06 November 2019 | Prithvi Pandya
British workers are starting to realise the importance of greener habits, as nearly half admit to being greener at home, according to research by Instant Offices.
Supporting studies show that cities with greener designs could save the UK economy an estimated £15.3 billion by 2050.
A UK Green Building Council report explored the benefits for businesses taking steps towards becoming greener:
- Businesses that actively manage their carbon emissions enjoy 18 per cent higher return on investment than companies that are not doing so;
- Businesses that take steps to promote employee wellness can improve their financial performance by up to 10 per cent and reduce sick days by 27 per cent; and
- Increasing natural spaces can increase property and land values by as much as 25 per cent.
Instant Offices looked at five of the greenest cities in the world and how UK cities can learn from them.
Copenhagen aims to become the world's first carbon-neutral city by 2025:
- Green roofing has been integrated into urban developments since 2010;
- All public transport to shift from diesel to electric engines by the end of 2019; and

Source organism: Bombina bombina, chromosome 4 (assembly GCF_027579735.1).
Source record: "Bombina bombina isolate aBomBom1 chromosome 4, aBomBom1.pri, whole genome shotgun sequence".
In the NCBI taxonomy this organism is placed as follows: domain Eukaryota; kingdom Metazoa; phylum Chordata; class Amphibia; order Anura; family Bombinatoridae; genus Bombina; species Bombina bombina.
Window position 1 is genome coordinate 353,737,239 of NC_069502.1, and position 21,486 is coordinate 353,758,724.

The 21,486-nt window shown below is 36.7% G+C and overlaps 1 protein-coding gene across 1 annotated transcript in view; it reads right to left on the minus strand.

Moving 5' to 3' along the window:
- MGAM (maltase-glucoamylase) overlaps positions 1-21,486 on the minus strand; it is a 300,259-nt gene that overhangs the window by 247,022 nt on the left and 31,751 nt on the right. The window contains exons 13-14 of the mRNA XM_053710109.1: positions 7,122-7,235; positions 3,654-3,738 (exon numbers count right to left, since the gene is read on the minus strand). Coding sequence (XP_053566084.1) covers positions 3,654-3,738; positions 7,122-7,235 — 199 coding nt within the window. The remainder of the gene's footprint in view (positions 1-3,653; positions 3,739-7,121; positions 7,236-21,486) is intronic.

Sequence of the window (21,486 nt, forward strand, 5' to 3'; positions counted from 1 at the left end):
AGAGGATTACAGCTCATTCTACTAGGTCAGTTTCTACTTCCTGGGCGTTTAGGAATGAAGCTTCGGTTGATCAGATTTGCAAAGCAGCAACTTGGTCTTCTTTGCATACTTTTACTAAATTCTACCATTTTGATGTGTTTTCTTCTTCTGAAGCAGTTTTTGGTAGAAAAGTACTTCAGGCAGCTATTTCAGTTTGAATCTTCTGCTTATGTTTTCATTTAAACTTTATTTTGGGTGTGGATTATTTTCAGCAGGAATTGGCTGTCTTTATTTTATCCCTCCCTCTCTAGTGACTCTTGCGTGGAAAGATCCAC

- Plant 10,0000 trees by the end of 2025.
Vancouver is one of the lowest-emission cities in North America:
- Ecological footprint has been reduced by 20 per cent since 2006;
- Aiming to become the world's greenest city by 2020, through the work of the Green;
- City Action Team (GCAT); and
- Aims to get 100 per cent of its energy from renewable sources by 2050.
San Francisco is the first US city to ban the sale of plastic shopping bags and plastic water bottles:
- Currently diverting 80 per cent of waste away from landfill, with plans to increase this to 100 per cent by 2020;
- More than half the city's buses and light rails are zero-emission; and
- Aiming to go waste-free by the end of 2020.
Singapore is approximately 47 per cent green cover:
- Incorporates green roofs and gardens into architecture across the city;
- NEWater purification process meets up to 40 per cent of water demand, with aims to meet 85 per cent by 2060;
- Has mandated green buildings since 2008; and
- Home to the world's largest vertical garden.
Stockholm is the first city to be named European Green Capital by the EU Commission (in 2010):
- 83 per cent of hotels are eco-certified;
- The airport is entirely carbon neutral; and
- Aims to be completely fossil fuel-free by 2050.